Elliot was a good husband and father. Then he began to complain of headaches and seemed to lose his concentration and sense of responsibility. He took a battery of psychological tests, but they showed nothing. Elliot was coherent and smart with a near flawless memory. He was referred to Antonio Damasio, head of neurology at the University of Iowa’s medical school and an adjunct professor at the Salk Institute. Damasio found a brain tumor pressing on the frontal lobe of Elliot’s brain.
Damasio was able to remove the tumor during surgery and, physically, Elliot seemed to recover well. He seemed largely as he had always been: charming, informed about current events and intelligent with an excellent memory. He had a good sense of humor and strong business skills.
But Elliot wasn’t able to function. He couldn’t get ready for work. And once he was there, he couldn’t manage his schedule. He got distracted easily. Sometimes he spent far too much time on an irrelevant task. Other times he couldn’t decide on which task he should focus.
Ultimately, Elliot couldn’t hold a job. Instead he chased after risky business venture and ignored the warnings of family and friends. His wife divorced him and he sunk into poverty. He lacked an inner compass and couldn’t make the simple, self-interested decisions that most people make every day without thinking twice.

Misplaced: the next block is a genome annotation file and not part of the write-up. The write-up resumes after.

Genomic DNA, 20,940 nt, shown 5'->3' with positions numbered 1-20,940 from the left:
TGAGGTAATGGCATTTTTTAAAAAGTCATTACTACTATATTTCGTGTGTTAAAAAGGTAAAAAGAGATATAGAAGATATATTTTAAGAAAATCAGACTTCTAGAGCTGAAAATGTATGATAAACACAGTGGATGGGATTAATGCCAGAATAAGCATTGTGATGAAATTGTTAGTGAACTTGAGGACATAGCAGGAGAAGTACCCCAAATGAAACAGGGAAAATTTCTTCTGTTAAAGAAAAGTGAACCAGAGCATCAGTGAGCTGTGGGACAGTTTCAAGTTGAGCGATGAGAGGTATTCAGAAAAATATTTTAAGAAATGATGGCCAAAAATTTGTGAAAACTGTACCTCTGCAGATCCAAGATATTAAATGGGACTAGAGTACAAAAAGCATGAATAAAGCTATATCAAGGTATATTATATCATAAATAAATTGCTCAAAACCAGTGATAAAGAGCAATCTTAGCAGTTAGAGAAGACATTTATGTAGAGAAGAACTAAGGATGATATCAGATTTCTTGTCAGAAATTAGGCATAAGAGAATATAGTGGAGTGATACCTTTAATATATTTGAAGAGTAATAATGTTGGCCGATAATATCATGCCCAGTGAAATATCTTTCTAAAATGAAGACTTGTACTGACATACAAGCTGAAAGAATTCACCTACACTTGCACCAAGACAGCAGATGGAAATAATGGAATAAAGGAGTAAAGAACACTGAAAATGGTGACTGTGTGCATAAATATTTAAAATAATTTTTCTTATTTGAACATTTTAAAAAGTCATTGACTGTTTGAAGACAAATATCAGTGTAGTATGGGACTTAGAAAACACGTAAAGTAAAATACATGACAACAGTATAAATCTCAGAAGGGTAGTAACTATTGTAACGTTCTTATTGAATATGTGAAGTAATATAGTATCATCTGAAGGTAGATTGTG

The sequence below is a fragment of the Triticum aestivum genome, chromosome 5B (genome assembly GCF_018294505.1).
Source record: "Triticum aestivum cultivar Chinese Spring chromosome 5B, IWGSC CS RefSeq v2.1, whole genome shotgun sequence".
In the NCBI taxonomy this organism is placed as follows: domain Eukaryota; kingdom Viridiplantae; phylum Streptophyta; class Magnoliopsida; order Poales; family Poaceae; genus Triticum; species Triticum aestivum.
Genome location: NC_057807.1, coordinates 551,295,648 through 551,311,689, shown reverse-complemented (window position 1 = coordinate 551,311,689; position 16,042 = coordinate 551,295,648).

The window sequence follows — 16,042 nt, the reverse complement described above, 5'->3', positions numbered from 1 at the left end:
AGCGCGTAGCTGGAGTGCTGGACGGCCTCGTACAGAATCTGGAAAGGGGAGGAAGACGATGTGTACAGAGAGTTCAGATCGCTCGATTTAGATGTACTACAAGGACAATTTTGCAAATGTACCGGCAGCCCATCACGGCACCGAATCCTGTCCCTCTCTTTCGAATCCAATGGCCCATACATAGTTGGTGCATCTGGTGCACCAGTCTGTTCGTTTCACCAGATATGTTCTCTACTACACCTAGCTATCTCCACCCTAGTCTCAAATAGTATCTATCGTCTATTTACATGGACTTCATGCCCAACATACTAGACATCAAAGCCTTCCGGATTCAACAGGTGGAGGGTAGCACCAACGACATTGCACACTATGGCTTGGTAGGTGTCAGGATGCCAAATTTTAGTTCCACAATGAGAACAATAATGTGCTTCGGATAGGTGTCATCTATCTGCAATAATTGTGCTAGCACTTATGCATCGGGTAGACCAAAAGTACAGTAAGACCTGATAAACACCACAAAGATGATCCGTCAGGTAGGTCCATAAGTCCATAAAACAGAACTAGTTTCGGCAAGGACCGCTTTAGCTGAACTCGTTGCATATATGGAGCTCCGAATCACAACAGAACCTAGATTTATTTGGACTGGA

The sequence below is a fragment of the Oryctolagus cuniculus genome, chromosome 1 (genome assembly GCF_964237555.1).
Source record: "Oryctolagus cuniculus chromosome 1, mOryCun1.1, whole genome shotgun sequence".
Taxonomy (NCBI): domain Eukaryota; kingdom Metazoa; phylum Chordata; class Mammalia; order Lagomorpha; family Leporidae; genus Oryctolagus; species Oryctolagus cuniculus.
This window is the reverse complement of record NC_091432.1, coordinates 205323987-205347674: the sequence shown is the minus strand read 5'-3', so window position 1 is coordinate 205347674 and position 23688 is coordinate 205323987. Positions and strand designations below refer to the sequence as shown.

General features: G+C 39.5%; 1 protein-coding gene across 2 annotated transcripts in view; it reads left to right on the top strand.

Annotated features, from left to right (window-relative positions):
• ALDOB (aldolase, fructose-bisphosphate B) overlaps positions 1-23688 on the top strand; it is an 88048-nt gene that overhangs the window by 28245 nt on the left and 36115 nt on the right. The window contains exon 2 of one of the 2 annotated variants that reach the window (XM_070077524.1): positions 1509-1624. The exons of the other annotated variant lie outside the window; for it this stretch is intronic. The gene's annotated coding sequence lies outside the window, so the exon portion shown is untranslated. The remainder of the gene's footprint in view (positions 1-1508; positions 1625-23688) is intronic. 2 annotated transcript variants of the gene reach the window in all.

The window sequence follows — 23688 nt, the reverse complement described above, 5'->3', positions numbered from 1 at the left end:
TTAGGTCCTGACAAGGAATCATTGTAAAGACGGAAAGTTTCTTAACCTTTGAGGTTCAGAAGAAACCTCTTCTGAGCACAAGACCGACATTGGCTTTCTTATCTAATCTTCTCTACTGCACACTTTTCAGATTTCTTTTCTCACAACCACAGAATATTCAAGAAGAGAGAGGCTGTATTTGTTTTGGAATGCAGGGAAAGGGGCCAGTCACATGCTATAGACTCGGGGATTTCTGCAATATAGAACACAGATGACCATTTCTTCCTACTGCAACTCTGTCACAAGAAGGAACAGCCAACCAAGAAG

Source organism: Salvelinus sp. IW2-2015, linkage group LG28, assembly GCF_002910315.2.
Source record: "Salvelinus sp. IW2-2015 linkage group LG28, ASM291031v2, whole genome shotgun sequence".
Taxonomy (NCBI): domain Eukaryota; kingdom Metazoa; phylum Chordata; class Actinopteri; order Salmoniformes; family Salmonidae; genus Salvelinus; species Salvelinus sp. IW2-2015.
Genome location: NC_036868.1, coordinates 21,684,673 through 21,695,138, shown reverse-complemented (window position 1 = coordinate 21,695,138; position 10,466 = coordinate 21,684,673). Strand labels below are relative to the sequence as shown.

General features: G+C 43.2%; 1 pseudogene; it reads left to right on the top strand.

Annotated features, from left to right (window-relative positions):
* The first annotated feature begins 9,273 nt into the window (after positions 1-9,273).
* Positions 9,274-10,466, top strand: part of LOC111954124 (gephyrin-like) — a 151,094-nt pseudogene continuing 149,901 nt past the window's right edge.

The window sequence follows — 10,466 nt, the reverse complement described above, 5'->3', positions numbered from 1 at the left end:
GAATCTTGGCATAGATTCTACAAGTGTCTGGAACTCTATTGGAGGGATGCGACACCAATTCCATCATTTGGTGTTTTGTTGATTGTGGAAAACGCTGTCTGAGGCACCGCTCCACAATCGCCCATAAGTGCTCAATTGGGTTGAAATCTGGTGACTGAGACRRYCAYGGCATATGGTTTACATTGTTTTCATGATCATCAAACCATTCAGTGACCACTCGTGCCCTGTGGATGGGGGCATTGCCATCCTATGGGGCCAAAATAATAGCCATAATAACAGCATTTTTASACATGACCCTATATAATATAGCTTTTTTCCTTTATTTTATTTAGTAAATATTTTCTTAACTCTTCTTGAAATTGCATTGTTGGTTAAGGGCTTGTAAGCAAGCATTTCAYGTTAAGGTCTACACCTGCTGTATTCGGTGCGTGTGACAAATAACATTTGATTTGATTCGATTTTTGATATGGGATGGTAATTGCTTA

In digging into Elliot’s situation, researchers found similarities with earlier medical cases. Come to find out, the common thread was that the areas of the brain that were damaged shut off the patients’ abilities to feel emotions. Without emotions, they were incapable of making decisions. In having to choose between two dates to schedule an appointment, Elliot couldn’t do it. Without the ability to have an emotional “push” one way or the other, neither option had an outcome that mattered. Without any perceived consequences or benefits, Elliot (and earlier patients) were incapable of making decisions. Which is why his life had spiraled downward.
We know that people make decisions based on emotions and justify by fact. But I believe the significance of that is lost on us. We tout the need for data and analytics, which certainly have their place. But we also need to work emotions and empathy into the equation.
Think of that the next time you’re planning your content strategy or trying to figure out why something isn’t (or, maybe, it is) performing at the level you expected. Are you going after people’s hearts by hitting the things that matter most to them, that trigger their emotions? Or are you overly logical and defaulting to win over their heads. Trying to prove your way through the customer decision journey?
As Smokey Robinson says, I second that emotion.
Photo Credit: Flick user Theophllos Papadopoulos
About Carla Johnson
@CarlaJohnson helps marketers unlock, nurture and strengthen their storytelling muscle so they can create delightful experiences for audiences. She works as a trusted advisor at the highest level of blue-chip brands to establish open conversations and instill creative confidence that develops highly prized teams and stellar business results. Her book with Robert Rose – Experiences: The 7th Era of Marketing – is available on Amazon. Dig deeper at Type A Communications.